The Kaltura Media tool in myLesley has recently been updated to a new and improved version. The basic features of Kaltura remain unchanged. However, there are some nice new features and options available to you.
Kaltura Media Mashup – No Changes
There have been no changes to the Kaltura Media Mashup tool and it still functions the same as the previous version. Kaltura Media is available under Mashups in the myLesley text editor or from the Build Content menu.
Upload Directly From Your Mobile Device
Kaltura Media has been redesigned to allow you to upload videos directly to myLesley from your mobile device. Simply record a video on your iOS or Android device, use the device’s browser to navigate to your myLesley course, and upload as you would if using a laptop or desktop computer. Check out our support site for complete instructions.
Record Your Computer Screen
You can now use Kaltura Media for screencasting. Record a demo of an application process or give a tour of your myLesley course site. Anything you can show on your computer screen you can record using Kaltura and share with your students. Your students can use it, too. Check out our support site for complete instructions.
The IT and eLearning Support site has step-by-step instructions for using Kaltura. Be sure to visit us to learn how to use the new features or to get started with Kaltura for the first time. Have questions? Email us at firstname.lastname@example.org.
Nancy Beardall teaches dance therapy courses for the Expressive Therapies program. This September, she taught her Body/Movement Observation and Assessment course online for the first time. To prepare for this new experience, Nancy worked with an eLIS instructional designer over several months to reimagine what her face-to-face content would look like online.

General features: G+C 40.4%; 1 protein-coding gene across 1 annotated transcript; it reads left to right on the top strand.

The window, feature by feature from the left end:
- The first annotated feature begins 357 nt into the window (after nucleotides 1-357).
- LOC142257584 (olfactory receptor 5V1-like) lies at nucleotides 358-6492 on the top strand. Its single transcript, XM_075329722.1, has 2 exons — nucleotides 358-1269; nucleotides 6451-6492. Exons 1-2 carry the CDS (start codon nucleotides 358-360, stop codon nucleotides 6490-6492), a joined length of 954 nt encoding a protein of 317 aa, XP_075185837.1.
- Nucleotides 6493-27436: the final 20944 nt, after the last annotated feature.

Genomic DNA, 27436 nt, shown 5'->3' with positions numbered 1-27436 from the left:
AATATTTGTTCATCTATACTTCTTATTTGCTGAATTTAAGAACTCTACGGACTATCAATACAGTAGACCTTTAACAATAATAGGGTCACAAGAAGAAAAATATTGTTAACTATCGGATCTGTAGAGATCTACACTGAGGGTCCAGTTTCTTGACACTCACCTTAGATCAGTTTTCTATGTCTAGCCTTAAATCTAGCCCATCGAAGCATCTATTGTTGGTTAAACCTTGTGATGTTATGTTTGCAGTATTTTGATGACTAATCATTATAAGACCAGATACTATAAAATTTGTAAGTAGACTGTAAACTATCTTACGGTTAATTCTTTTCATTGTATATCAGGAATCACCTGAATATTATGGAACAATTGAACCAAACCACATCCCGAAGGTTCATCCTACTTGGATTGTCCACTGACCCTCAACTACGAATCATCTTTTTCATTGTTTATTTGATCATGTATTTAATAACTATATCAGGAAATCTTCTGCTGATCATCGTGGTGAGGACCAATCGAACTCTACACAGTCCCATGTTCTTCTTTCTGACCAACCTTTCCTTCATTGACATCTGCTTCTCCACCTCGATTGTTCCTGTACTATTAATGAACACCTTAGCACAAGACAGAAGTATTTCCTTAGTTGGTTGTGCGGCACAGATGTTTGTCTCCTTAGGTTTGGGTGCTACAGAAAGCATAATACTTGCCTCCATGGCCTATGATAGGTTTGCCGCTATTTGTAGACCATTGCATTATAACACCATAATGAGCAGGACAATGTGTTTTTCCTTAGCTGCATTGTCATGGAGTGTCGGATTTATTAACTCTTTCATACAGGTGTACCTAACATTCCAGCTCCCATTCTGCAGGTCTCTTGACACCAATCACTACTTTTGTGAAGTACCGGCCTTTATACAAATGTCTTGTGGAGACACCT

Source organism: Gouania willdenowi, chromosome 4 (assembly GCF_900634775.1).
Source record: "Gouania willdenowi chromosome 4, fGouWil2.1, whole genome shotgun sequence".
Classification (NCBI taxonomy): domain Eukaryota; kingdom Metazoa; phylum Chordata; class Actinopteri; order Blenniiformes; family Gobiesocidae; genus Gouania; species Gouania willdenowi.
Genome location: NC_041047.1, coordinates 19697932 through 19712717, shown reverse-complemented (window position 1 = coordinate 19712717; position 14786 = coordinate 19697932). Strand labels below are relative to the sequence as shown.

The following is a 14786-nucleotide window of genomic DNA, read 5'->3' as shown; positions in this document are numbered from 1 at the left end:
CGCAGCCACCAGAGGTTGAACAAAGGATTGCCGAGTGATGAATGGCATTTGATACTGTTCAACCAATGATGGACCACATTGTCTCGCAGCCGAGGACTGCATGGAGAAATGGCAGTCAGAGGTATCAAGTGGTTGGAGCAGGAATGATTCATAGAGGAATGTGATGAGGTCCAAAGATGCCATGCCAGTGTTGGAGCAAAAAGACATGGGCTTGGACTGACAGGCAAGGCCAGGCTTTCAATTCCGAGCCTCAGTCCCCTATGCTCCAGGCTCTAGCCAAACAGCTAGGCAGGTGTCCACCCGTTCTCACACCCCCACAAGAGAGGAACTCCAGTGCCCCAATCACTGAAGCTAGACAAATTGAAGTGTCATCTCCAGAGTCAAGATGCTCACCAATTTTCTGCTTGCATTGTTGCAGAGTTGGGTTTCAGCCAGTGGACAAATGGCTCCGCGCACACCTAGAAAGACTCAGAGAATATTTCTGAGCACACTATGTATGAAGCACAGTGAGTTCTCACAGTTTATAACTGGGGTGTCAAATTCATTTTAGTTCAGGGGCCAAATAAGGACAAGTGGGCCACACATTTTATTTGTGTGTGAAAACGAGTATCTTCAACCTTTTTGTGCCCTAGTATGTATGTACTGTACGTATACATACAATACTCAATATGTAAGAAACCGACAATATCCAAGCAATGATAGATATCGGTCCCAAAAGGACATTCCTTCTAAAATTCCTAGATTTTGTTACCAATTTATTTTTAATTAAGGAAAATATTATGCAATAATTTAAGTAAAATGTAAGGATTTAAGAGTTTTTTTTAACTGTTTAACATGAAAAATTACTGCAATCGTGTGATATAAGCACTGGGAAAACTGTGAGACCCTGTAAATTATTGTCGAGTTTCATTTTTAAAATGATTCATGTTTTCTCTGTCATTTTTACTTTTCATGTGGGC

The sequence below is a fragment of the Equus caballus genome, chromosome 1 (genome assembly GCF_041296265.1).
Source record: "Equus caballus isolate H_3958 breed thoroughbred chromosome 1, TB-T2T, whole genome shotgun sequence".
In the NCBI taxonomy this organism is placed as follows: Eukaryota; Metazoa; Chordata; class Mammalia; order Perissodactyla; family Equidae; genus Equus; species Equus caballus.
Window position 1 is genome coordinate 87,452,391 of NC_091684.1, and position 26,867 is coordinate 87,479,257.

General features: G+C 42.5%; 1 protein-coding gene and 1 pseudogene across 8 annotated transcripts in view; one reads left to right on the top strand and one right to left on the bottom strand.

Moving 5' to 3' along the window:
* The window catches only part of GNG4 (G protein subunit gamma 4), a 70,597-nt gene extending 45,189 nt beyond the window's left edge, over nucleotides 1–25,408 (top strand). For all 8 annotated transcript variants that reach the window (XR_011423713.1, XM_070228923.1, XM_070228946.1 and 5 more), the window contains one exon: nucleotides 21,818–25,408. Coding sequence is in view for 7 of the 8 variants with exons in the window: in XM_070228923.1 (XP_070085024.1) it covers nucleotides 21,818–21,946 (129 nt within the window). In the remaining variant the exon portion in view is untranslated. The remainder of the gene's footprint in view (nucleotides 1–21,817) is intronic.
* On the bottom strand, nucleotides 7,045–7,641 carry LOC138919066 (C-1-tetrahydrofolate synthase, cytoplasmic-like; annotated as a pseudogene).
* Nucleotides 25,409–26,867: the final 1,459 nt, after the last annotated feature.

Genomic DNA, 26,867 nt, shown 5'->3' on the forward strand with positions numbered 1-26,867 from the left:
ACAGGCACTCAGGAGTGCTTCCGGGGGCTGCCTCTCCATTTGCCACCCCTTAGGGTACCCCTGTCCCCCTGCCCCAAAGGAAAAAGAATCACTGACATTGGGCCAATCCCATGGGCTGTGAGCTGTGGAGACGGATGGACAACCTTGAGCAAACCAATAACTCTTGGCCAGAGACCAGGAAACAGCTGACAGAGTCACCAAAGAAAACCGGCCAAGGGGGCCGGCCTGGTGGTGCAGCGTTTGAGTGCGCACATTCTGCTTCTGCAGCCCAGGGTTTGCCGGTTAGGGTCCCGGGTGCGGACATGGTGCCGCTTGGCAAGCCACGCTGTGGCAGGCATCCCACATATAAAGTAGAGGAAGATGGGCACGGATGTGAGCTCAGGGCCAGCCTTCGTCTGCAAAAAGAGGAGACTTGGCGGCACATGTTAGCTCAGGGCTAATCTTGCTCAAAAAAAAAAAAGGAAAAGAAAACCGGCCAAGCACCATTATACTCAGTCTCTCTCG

During the design process and while teaching online, Nancy had several realizations. As a dance therapist there’s an intuitive sense that informs her teaching. When teaching online, there’s also an intuitive sense to using and smoothly integrating the technology, but she didn’t have that technology vocabulary to guide her. This created a feeling of discombobulation of how the two would fit together. To overcome her obstacles, Nancy continued working through her content with an instructional designer and attended eLIS’ Summer Technology Institute, The Institute allowed her to use an inquiry model to re-examine her content with other faculty while at the same time exploring technologies and how they might ‘fit’ her content.
One of Nancy successful blendings of content and technology was the students’ final presentations. Students recorded and analyzed their application of specific movement theories. Their videos were uploaded to a course media gallery using Kaltura Video in myLesley. Nancy then scheduled synchronous online meetings in Lync. Each student had ten minutes to present their work and five minutes for follow up. Students reviewed each other’s videos in advance of the online meetings and posted feedback to the students within a few days after the meeting. Nancy found that the wait time between the presentation and the responses was an unexpected benefit. Students could review presentations at their own speed as often as they needed and they had time to think and process what they had experienced. She found their responses to be much more thoughtful as they balanced their initial reactions against longer reflections when they wrote their comments. They were simply “terrific.”
Nancy’s second realization was that she probably talked too much in her face-to-face classes. She wasn’t able to do that online. As a result was that the students did more of the talking and presenting while she listened and guided. Nancy liked the result of hearing her students as they worked through the content so much that she is now trying to shift the balance in her on-campus classes and talk less allowing her experience teaching online to inform her face-to-face teaching practice.
If Nancy had one piece of advice for faculty new to teaching online, it would be to realize that “it takes a village” to learn. You won’t be doing this by yourself. Work with the eLIS designers, other faculty and even your students to learn the design, teaching and technology skills you will need. It will be an iterative process. There will be frustrations, but there will also be successes and unexpected benefits. The final result probably won’t be what you originally envisioned. With time, patience and a willingness to adapt, it can be much better!